I am just outside Harrison Ar on Bull Shoals lake. The trusses are about 80 miles north of me. I just wondered if 2/12 trusses would work, we get one or two snows a year. Usually no more than 4" but have seen up to 8". We don't have inspections where I live other than leach lines. I moved here from Pheonix area where we were overwhelmed with inspections. My opinion on inspections is probably right in the middle of Phoenix and where I live now. Too much sucks, not enough sucks. I wouldn't even question if this were possible if it were for a home, but since its for a barn and the question is wether the 1-3 snow falls we MIGHT get a year would if we get could be withstood by some 2/12 trusses with some glued and screwed plywood to the sides of the trusses. Its no big deal, I can wait on some other trusses to show up. I just wondered how much plywood sides would stiffen up the trusses, kinda like I-joists. I guess they are cheap enough to buy and plywood the sides and drive my tractor over the trusses and see if they hold the weight of that or how much flex there is. If they hold, I could use them, if not then I sell the remaining trusses to someone else that will come here looking for advice on 2/12 trusses.

Since these are listed on craigslist and are used, there is likely no spec sheet with them. And I wouldn't need them here.

Daniel Holzman 01-09-2012 08:07 AM

There are three ways I can think of to know the load capacity of a truss. The best method is to get a calculation sheet from the manufacturer. Since these are Craigs list trusses, that may not be possible.

Method two is to compute the load capacity. This is almost certainly not a DIY exercise, unless you happen to be a structural engineer. Load capacity is a function of the geometry of the truss, the size of the members, and the strength of the joints, all factors that would be taken into account by a professional engineer you hired to evaluate the strength of your trusses.

Method three is to guess, which is all you can possibly get from an internet chat forum, unless someone on here is willing to perform truss analysis over the internet free on a truss they have never seen. Now that would be unprofessional, and if I were to be so stupid as to do that, I could lose my engineering license, so neither I, not any other professional engineer on this forum, would consider it. However, there may be someone on here willing to offer an opinion as to the strength of the truss. So, are you feeling lucky today?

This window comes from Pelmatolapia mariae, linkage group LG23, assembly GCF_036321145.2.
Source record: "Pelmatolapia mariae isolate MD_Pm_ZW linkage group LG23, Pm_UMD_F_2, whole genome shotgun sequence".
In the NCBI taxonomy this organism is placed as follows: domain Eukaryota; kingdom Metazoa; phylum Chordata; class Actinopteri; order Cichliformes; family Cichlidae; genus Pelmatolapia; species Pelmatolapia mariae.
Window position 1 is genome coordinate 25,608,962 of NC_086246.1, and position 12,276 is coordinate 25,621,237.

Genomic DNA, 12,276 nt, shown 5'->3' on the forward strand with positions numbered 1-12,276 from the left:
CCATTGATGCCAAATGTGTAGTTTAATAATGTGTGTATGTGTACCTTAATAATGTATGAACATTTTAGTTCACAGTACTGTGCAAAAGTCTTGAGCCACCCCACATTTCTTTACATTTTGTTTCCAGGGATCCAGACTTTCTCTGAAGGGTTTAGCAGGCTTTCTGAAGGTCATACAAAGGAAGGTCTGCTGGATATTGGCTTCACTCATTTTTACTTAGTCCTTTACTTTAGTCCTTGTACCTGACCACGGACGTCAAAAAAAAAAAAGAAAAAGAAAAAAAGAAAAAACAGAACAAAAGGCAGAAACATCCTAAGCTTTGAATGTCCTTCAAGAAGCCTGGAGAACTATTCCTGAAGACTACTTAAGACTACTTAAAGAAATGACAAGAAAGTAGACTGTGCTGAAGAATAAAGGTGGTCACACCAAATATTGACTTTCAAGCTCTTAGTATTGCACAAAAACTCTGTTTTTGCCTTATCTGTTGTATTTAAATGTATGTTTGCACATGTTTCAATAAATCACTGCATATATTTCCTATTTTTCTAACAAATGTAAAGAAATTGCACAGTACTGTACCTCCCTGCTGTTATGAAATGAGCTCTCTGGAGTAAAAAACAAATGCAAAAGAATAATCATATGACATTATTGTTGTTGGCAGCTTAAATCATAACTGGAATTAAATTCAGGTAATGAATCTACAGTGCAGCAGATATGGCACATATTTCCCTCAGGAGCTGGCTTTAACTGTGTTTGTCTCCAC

My recommendation is to check out the trusses in person, take some photos, and attempt to determine who built them. If they were home built, you absolutely will need professional analysis to know the load capacity of the trusses.

titanoman 01-09-2012 09:58 AM

Quote:

Originally Posted by BFT
I am just outside Harrison Ar on Bull Shoals lake. The trusses are about 80 miles north of me. I just wondered if 2/12 trusses would work, we get one or two snows a year. Usually no more than 4" but have seen up to 8". We don't have inspections where I live other than leach lines. I moved here from Pheonix area where we were overwhelmed with inspections. My opinion on inspections is probably right in the middle of Phoenix and where I live now. Too much sucks, not enough sucks. I wouldn't even question if this were possible if it were for a home, but since its for a barn and the question is wether the 1-3 snow falls we MIGHT get a year would if we get could be withstood by some 2/12 trusses with some glued and screwed plywood to the sides of the trusses. Its no big deal, I can wait on some other trusses to show up. I just wondered how much plywood sides would stiffen up the trusses, kinda like I-joists. I guess they are cheap enough to buy and plywood the sides and drive my tractor over the trusses and see if they hold the weight of that or how much flex there is. If they hold, I could use them, if not then I sell the remaining trusses to someone else that will come here looking for advice on 2/12 trusses.

Since these are listed on craigslist and are used, there is likely no spec sheet with them. And I wouldn't need them here.

I don't think any truss manufacturer calls for a giant gusset covering the whole truss.
You guys do weird things in Phoenix.
But you are in the Ozarks now, might as well start building like an Ozarkian.

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mae-ling 01-09-2012 12:40 PM

Quote:

Originally Posted by titanoman (Post 817355)
I don't think any truss manufacturer calls for a giant gusset covering the whole truss.

Sent from a Samsung Galaxy S2

We have seen this spec'd for girder trusses.

titanoman 01-09-2012 02:21 PM

Quote:

Originally Posted by mae-ling

We have seen this spec'd for girder trusses.

Girder trusses, yes.
You don't usually have to get strongbacks or laterals through girders.

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abracaboom 01-10-2012 04:05 AM

If those trusses are the typical ones made out of 2x4s, I wouldn't space them over 2 feet apart.

The only way I would space trusses 5 feet apart is they they were much more solid than 2x4s and had purlins or 2x6 sheathing on top. Especially if I'm going to be doing the roofing!